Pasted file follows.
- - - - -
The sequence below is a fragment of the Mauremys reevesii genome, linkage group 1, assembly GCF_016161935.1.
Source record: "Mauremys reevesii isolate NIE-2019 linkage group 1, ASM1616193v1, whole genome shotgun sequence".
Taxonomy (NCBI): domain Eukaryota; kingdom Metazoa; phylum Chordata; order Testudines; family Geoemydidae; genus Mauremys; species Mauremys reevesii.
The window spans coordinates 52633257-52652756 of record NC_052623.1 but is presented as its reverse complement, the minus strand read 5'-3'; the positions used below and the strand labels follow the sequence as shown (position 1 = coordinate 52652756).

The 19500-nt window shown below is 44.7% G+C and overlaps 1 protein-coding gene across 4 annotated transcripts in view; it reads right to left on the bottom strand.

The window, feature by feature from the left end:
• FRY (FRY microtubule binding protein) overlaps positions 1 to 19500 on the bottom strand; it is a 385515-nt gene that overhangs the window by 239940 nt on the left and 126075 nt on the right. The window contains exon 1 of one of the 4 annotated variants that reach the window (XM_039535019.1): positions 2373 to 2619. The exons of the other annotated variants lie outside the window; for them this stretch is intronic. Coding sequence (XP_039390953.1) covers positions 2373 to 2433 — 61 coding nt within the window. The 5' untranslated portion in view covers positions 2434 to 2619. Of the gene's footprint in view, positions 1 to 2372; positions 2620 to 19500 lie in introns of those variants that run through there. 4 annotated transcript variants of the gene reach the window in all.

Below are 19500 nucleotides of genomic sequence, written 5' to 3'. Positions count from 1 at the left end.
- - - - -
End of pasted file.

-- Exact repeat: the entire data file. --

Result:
The sequence below is a fragment of the Mauremys reevesii genome, linkage group 1, assembly GCF_016161935.1.
Source record: "Mauremys reevesii isolate NIE-2019 linkage group 1, ASM1616193v1, whole genome shotgun sequence".
Taxonomy (NCBI): domain Eukaryota; kingdom Metazoa; phylum Chordata; order Testudines; family Geoemydidae; genus Mauremys; species Mauremys reevesii.
The window spans coordinates 52633257-52652756 of record NC_052623.1 but is presented as its reverse complement, the minus strand read 5'-3'; the positions used below and the strand labels follow the sequence as shown (position 1 = coordinate 52652756).

The 19500-nt window shown below is 44.7% G+C and overlaps 1 protein-coding gene across 4 annotated transcripts in view; it reads right to left on the bottom strand.

The window, feature by feature from the left end:
• FRY (FRY microtubule binding protein) overlaps positions 1 to 19500 on the bottom strand; it is a 385515-nt gene that overhangs the window by 239940 nt on the left and 126075 nt on the right. The window contains exon 1 of one of the 4 annotated variants that reach the window (XM_039535019.1): positions 2373 to 2619. The exons of the other annotated variants lie outside the window; for them this stretch is intronic. Coding sequence (XP_039390953.1) covers positions 2373 to 2433 — 61 coding nt within the window. The 5' untranslated portion in view covers positions 2434 to 2619. Of the gene's footprint in view, positions 1 to 2372; positions 2620 to 19500 lie in introns of those variants that run through there. 4 annotated transcript variants of the gene reach the window in all.

Below are 19500 nucleotides of genomic sequence, written 5' to 3'. Positions count from 1 at the left end.